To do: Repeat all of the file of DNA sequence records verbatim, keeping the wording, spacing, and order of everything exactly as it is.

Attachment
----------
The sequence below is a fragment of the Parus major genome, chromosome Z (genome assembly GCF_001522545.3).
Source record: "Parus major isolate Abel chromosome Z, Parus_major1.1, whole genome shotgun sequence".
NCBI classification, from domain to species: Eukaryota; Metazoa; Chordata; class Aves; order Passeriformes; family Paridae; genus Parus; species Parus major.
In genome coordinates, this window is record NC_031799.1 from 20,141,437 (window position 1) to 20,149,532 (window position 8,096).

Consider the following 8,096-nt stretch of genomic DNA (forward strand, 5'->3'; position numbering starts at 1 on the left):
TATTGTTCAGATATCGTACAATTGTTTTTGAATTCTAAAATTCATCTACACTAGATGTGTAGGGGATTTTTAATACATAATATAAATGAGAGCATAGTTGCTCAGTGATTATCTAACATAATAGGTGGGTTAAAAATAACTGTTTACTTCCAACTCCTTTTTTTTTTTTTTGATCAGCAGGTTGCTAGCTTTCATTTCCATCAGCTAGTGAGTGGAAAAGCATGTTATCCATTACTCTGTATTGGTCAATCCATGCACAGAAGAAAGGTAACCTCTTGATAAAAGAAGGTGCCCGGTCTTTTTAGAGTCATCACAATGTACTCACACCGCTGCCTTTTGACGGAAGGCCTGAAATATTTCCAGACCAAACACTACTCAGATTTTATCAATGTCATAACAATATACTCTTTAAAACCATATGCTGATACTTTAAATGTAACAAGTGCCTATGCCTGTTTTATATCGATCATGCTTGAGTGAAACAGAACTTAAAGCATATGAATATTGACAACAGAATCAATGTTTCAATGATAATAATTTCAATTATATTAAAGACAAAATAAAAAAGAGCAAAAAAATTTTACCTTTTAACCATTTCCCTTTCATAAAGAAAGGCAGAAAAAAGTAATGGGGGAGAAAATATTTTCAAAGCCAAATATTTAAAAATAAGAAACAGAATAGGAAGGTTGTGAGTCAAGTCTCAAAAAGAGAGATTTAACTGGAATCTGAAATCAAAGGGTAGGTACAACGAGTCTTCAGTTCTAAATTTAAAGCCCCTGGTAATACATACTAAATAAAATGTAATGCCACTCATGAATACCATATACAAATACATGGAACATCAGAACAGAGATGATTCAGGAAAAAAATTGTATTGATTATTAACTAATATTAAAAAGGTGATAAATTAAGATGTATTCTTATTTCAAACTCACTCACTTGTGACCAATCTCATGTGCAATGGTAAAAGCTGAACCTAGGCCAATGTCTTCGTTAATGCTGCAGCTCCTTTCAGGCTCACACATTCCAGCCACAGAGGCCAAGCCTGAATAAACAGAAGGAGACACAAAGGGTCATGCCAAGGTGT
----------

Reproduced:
The sequence below is a fragment of the Parus major genome, chromosome Z (genome assembly GCF_001522545.3).
Source record: "Parus major isolate Abel chromosome Z, Parus_major1.1, whole genome shotgun sequence".
NCBI classification, from domain to species: Eukaryota; Metazoa; Chordata; class Aves; order Passeriformes; family Paridae; genus Parus; species Parus major.
In genome coordinates, this window is record NC_031799.1 from 20,141,437 (window position 1) to 20,149,532 (window position 8,096).

Consider the following 8,096-nt stretch of genomic DNA (forward strand, 5'->3'; position numbering starts at 1 on the left):
TATTGTTCAGATATCGTACAATTGTTTTTGAATTCTAAAATTCATCTACACTAGATGTGTAGGGGATTTTTAATACATAATATAAATGAGAGCATAGTTGCTCAGTGATTATCTAACATAATAGGTGGGTTAAAAATAACTGTTTACTTCCAACTCCTTTTTTTTTTTTTTGATCAGCAGGTTGCTAGCTTTCATTTCCATCAGCTAGTGAGTGGAAAAGCATGTTATCCATTACTCTGTATTGGTCAATCCATGCACAGAAGAAAGGTAACCTCTTGATAAAAGAAGGTGCCCGGTCTTTTTAGAGTCATCACAATGTACTCACACCGCTGCCTTTTGACGGAAGGCCTGAAATATTTCCAGACCAAACACTACTCAGATTTTATCAATGTCATAACAATATACTCTTTAAAACCATATGCTGATACTTTAAATGTAACAAGTGCCTATGCCTGTTTTATATCGATCATGCTTGAGTGAAACAGAACTTAAAGCATATGAATATTGACAACAGAATCAATGTTTCAATGATAATAATTTCAATTATATTAAAGACAAAATAAAAAAGAGCAAAAAAATTTTACCTTTTAACCATTTCCCTTTCATAAAGAAAGGCAGAAAAAAGTAATGGGGGAGAAAATATTTTCAAAGCCAAATATTTAAAAATAAGAAACAGAATAGGAAGGTTGTGAGTCAAGTCTCAAAAAGAGAGATTTAACTGGAATCTGAAATCAAAGGGTAGGTACAACGAGTCTTCAGTTCTAAATTTAAAGCCCCTGGTAATACATACTAAATAAAATGTAATGCCACTCATGAATACCATATACAAATACATGGAACATCAGAACAGAGATGATTCAGGAAAAAAATTGTATTGATTATTAACTAATATTAAAAAGGTGATAAATTAAGATGTATTCTTATTTCAAACTCACTCACTTGTGACCAATCTCATGTGCAATGGTAAAAGCTGAACCTAGGCCAATGTCTTCGTTAATGCTGCAGCTCCTTTCAGGCTCACACATTCCAGCCACAGAGGCCAAGCCTGAATAAACAGAAGGAGACACAAAGGGTCATGCCAAGGTGT